All current densities referred to herein are calculated on the basis of the actual, immersed surface area of the anode. As used herein, the term "high current densities" includes those densities greater than about 0.5 A/cm2. As used herein, the term "low surface area anodes" refer to those anodes which function only as planar electrodes, rather than three dimensional electrodes. As used herein, the terms "actual," "active" and "wetted" surface area, when used with reference to electrodes, are used interchangeably.
It has been found that the inert anodes of the present invention function best as planar, or low surface area anodes when used in the preferred low temperature salt bath comprising the eutectic NaF/AlF3 mixture. Also as used herein, the term "low temperature" salt bath refers to those salt baths operated at temperatures below the conventional Hall cell operating temperatures, or less than about 900° C.
The process of the present invention has been found to result in significant reduction in salt loss and a unit which is relatively simple to control in terms of the bath chemistry. The use of the inert anode produces a second potentially useful product in the form of oxygen and the low temperature salt bath permits the use of refractories and improved heat loss control. The system potentially may be operated as a closed system requiring no carbon anode changes and, due to the unexpected ability of the system to operate at commercial current densities, the present invention may be practiced by retrofitting existing smelters.
The invention may be practiced in connection with the production of metals other than aluminum. Electrolysis of MgO for the production of magnesium may be achieved, for example, by using the salt baths and inert anode of the invention and using a pool of aluminum or magnesium as the cathode. Since magnesium has a melting point (650° C.), very close to that of aluminum, (660° C.), bath temperatures may be maintained at or near those used for aluminum to produce molten magnesium.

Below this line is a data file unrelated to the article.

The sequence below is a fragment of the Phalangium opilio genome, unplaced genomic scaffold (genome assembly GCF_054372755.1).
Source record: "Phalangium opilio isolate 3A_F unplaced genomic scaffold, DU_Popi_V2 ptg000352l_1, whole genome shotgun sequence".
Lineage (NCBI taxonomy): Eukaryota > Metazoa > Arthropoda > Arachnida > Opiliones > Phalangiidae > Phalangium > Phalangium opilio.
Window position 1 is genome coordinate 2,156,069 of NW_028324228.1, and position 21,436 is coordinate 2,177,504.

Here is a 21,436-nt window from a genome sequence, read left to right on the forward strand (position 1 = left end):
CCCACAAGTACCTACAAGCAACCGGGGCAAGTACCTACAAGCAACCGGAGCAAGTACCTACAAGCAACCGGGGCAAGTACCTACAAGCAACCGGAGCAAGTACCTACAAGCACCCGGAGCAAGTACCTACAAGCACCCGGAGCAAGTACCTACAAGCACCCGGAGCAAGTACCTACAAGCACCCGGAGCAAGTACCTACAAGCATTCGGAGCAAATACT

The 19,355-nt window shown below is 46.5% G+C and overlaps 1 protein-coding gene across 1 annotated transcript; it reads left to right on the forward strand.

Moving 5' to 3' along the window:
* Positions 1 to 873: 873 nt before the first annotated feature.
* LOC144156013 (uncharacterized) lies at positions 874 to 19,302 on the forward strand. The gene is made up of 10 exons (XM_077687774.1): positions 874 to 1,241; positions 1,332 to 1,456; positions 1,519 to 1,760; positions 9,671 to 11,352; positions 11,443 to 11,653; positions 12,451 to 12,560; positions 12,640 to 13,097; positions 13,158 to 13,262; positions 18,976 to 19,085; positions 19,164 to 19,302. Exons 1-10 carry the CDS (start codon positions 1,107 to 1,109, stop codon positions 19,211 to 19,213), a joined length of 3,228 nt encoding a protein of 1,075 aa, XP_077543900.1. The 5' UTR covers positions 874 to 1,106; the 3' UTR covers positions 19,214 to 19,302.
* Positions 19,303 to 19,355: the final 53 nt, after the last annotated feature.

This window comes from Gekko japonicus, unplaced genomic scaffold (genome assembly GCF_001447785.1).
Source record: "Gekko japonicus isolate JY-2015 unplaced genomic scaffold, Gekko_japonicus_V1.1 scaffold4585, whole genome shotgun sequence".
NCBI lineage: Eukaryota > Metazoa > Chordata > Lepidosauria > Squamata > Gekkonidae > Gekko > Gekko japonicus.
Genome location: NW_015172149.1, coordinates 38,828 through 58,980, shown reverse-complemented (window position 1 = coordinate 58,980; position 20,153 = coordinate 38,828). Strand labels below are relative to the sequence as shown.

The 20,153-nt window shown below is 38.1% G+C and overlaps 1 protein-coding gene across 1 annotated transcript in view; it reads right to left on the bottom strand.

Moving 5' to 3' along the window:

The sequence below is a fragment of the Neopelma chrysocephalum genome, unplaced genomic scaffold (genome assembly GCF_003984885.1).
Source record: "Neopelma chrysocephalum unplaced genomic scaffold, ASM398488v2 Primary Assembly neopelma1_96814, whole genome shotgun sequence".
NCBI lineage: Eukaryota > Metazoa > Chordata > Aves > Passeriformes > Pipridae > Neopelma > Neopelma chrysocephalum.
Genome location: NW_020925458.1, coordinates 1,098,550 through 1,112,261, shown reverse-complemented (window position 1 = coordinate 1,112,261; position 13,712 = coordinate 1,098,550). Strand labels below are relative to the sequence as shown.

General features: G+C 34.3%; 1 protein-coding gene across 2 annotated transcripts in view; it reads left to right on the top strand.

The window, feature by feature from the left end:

Metals having a melting point exceeding that of the salt bath may be electrolyzed using the salt bath and inert anodes of the invention. In this case, an aluminum pool used as the cathode forms an alloy with the metal being electrolyzed. This approach is frequently used, for example, to recover iron, titanium and silicon from their oxides, during aluminum can recycling operations. See e.g., PCT Application WO89/06291.
This invention and many of its attendant advantages will be understood from the foregoing description, and it will be apparent that various modifications and changes can be made in the process for electrowinning metal without departing from the spirit and scope of the invention or sacrificing all of its material advantages, the process hereinbefore described being merely a preferred embodiment. For example, the process of this invention can alternatively be carried out by electrolyzing metal oxides other than aluminum for the production of metals such as magnesium, silicon, and titanium, as well as lead, zirconium and zinc.
The present invention has been described above in terms of oxides of aluminum, which are representative of the invention. The particular examples described herein are merely illustrative of the invention, which is defined more generally by the following claims and their equivalents. While many objects and advantages of the invention have been set forth, it is understood that the invention is defined by the scope of the following claims, not by the objects and advantages. For example, though one advantage of the invention is its use in the electrowinning of aluminum, it will be immediately appreciated by those skilled in the art that the method of the invention may be practiced upon oxides of other metals, and the claims, where not otherwise limited, are intended to embrace this and all other uses of the invention.
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|U.S. Classification||205/373, 204/292, 204/247.4, 204/291|
|International Classification||C25C3/06, C25C3/04, C25C3/12|
|Cooperative Classification||C25C3/12, C25C3/06, C25C3/04|
|European Classification||C25C3/04, C25C3/06, C25C3/12|
|Oct 15, 1991||AS||Assignment|
Owner name: ALUMINUM COMPANY OF AMERICA A CORPORATION OF PA,
Free format text: ASSIGNMENT OF ASSIGNORS INTEREST.;ASSIGNORS:LA CAMERA, ALFRED F.;TOMASWICK, KATHLEEN M.;RAY, SIBA P.;AND OTHERS;REEL/FRAME:005877/0338;SIGNING DATES FROM 19911008 TO 19911010
|Apr 22, 1996||AS||Assignment|
Owner name: ENERGY, UNITED STATES DEPARTMENT OF, DISTRICT OF C
Free format text: CONFIRMATORY LICENSE;ASSIGNOR:ALUMINUM COMPANY OF AMERICA;REEL/FRAME:007971/0398
Effective date: 19930505
|Jul 3, 1997||FPAY||Fee payment|
Year of fee payment: 4
|Dec 16, 1999||AS||Assignment|
Owner name: ALCOA INC., PENNSYLVANIA
Free format text: CHANGE OF NAME;ASSIGNOR:ALUMINUM COMPANY OF AMERICA;REEL/FRAME:010461/0371
Effective date: 19981211
|Jun 29, 2001||FPAY||Fee payment|
Year of fee payment: 8
|Jun 30, 2005||FPAY||Fee payment|
Year of fee payment: 12